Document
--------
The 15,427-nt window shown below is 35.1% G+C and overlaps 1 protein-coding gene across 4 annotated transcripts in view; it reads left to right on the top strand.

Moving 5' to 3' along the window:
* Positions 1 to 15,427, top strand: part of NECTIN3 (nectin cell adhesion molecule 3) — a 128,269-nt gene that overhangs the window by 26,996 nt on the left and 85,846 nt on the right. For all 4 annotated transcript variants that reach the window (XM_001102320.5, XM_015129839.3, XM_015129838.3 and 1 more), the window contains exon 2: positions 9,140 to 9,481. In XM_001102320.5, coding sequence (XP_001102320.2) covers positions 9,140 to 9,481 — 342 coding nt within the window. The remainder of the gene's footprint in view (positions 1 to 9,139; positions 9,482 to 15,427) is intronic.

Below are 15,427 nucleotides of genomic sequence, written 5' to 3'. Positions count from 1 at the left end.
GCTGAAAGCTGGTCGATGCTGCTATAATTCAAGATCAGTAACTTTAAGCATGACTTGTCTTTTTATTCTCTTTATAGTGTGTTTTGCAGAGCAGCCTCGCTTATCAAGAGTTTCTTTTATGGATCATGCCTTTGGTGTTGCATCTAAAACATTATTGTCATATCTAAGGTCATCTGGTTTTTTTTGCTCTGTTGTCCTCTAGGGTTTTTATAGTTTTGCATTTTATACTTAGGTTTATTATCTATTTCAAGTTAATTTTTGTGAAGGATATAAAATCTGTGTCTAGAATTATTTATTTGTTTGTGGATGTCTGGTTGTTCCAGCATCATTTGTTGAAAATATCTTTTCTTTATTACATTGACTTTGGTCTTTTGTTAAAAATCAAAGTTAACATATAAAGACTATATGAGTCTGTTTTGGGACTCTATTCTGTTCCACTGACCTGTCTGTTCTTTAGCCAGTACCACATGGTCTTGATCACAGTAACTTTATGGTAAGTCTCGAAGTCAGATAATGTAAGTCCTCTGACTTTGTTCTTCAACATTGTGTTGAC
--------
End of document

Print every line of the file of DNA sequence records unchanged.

The 15,427-nt window shown below is 35.1% G+C and overlaps 1 protein-coding gene across 4 annotated transcripts in view; it reads left to right on the top strand.

Moving 5' to 3' along the window:
* Positions 1 to 15,427, top strand: part of NECTIN3 (nectin cell adhesion molecule 3) — a 128,269-nt gene that overhangs the window by 26,996 nt on the left and 85,846 nt on the right. For all 4 annotated transcript variants that reach the window (XM_001102320.5, XM_015129839.3, XM_015129838.3 and 1 more), the window contains exon 2: positions 9,140 to 9,481. In XM_001102320.5, coding sequence (XP_001102320.2) covers positions 9,140 to 9,481 — 342 coding nt within the window. The remainder of the gene's footprint in view (positions 1 to 9,139; positions 9,482 to 15,427) is intronic.

Below are 15,427 nucleotides of genomic sequence, written 5' to 3'. Positions count from 1 at the left end.
GCTGAAAGCTGGTCGATGCTGCTATAATTCAAGATCAGTAACTTTAAGCATGACTTGTCTTTTTATTCTCTTTATAGTGTGTTTTGCAGAGCAGCCTCGCTTATCAAGAGTTTCTTTTATGGATCATGCCTTTGGTGTTGCATCTAAAACATTATTGTCATATCTAAGGTCATCTGGTTTTTTTTGCTCTGTTGTCCTCTAGGGTTTTTATAGTTTTGCATTTTATACTTAGGTTTATTATCTATTTCAAGTTAATTTTTGTGAAGGATATAAAATCTGTGTCTAGAATTATTTATTTGTTTGTGGATGTCTGGTTGTTCCAGCATCATTTGTTGAAAATATCTTTTCTTTATTACATTGACTTTGGTCTTTTGTTAAAAATCAAAGTTAACATATAAAGACTATATGAGTCTGTTTTGGGACTCTATTCTGTTCCACTGACCTGTCTGTTCTTTAGCCAGTACCACATGGTCTTGATCACAGTAACTTTATGGTAAGTCTCGAAGTCAGATAATGTAAGTCCTCTGACTTTGTTCTTCAACATTGTGTTGAC